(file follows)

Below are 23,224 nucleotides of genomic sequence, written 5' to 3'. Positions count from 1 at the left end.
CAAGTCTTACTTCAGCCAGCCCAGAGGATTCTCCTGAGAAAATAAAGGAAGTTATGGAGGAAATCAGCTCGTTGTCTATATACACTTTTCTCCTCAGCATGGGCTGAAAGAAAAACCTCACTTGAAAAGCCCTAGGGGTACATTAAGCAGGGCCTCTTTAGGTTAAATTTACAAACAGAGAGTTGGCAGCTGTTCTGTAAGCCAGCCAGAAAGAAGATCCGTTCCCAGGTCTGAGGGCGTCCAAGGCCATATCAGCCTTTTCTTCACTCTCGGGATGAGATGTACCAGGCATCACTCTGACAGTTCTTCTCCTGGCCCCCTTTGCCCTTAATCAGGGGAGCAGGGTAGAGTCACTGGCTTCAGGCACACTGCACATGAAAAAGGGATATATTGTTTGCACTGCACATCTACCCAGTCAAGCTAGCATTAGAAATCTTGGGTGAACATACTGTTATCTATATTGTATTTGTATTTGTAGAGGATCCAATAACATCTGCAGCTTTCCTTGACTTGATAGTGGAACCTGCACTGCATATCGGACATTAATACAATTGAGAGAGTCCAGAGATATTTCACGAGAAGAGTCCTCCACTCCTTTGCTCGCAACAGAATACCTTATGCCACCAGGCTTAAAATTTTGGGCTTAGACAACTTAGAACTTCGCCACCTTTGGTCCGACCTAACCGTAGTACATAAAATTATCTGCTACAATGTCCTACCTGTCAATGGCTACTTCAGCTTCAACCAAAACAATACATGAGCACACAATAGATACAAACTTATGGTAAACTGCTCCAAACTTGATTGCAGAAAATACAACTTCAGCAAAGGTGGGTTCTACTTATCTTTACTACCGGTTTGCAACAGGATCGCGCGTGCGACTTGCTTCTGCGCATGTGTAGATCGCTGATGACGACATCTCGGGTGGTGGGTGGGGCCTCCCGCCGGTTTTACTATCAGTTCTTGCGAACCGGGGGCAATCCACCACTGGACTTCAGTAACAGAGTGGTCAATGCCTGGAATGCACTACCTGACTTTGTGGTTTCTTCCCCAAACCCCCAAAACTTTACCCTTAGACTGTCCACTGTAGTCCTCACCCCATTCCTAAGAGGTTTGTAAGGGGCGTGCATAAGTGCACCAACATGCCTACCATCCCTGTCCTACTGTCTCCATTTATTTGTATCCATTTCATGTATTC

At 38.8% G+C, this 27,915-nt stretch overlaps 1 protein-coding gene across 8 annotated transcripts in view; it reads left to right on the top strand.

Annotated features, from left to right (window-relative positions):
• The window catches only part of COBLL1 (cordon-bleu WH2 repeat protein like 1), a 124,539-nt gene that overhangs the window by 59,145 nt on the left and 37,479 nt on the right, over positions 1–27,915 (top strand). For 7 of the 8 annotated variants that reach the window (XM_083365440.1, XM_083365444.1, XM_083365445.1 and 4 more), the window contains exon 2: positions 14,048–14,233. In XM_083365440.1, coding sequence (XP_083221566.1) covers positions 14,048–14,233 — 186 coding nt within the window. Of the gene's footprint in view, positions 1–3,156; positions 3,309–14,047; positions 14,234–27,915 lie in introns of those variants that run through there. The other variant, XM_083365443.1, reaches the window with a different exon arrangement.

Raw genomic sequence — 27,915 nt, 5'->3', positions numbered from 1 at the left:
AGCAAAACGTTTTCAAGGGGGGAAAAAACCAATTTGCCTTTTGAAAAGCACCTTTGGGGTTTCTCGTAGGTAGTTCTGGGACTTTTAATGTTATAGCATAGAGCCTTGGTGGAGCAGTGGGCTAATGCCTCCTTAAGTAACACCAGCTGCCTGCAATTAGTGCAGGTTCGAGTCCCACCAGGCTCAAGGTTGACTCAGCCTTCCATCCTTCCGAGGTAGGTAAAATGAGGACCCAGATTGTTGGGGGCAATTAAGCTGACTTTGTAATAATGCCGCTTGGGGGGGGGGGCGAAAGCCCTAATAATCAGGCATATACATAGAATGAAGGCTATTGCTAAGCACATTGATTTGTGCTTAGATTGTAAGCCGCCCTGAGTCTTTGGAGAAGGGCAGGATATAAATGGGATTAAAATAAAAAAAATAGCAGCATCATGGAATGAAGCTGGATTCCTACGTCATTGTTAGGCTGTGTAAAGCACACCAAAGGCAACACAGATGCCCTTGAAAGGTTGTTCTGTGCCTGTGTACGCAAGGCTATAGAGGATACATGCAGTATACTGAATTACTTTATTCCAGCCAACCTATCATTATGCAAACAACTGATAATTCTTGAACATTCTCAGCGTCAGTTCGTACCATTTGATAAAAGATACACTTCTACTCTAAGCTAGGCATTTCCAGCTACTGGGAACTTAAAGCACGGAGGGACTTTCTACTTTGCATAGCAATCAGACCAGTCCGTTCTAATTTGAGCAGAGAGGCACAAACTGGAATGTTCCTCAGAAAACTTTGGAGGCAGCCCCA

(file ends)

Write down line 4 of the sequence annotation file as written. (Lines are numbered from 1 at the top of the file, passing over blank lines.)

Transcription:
Annotated features, from left to right (window-relative positions):